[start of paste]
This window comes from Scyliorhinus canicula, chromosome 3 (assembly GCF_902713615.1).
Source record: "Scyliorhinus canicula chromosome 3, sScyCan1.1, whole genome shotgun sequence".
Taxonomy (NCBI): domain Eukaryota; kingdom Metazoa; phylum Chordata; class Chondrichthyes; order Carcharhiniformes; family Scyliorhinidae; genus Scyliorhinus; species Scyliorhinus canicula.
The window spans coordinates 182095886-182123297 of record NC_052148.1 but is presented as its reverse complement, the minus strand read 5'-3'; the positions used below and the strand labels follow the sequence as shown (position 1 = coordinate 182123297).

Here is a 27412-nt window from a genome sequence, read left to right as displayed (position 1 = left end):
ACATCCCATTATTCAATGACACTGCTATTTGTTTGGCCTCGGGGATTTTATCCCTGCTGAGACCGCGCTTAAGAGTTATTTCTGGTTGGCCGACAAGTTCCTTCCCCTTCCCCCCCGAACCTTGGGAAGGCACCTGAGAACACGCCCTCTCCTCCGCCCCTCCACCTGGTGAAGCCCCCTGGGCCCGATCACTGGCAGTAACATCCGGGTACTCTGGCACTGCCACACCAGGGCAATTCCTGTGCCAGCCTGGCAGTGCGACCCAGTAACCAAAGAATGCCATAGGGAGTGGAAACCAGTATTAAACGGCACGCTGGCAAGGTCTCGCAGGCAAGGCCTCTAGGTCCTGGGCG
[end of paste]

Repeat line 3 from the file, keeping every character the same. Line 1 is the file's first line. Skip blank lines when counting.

Taxonomy (NCBI): domain Eukaryota; kingdom Metazoa; phylum Chordata; class Chondrichthyes; order Carcharhiniformes; family Scyliorhinidae; genus Scyliorhinus; species Scyliorhinus canicula.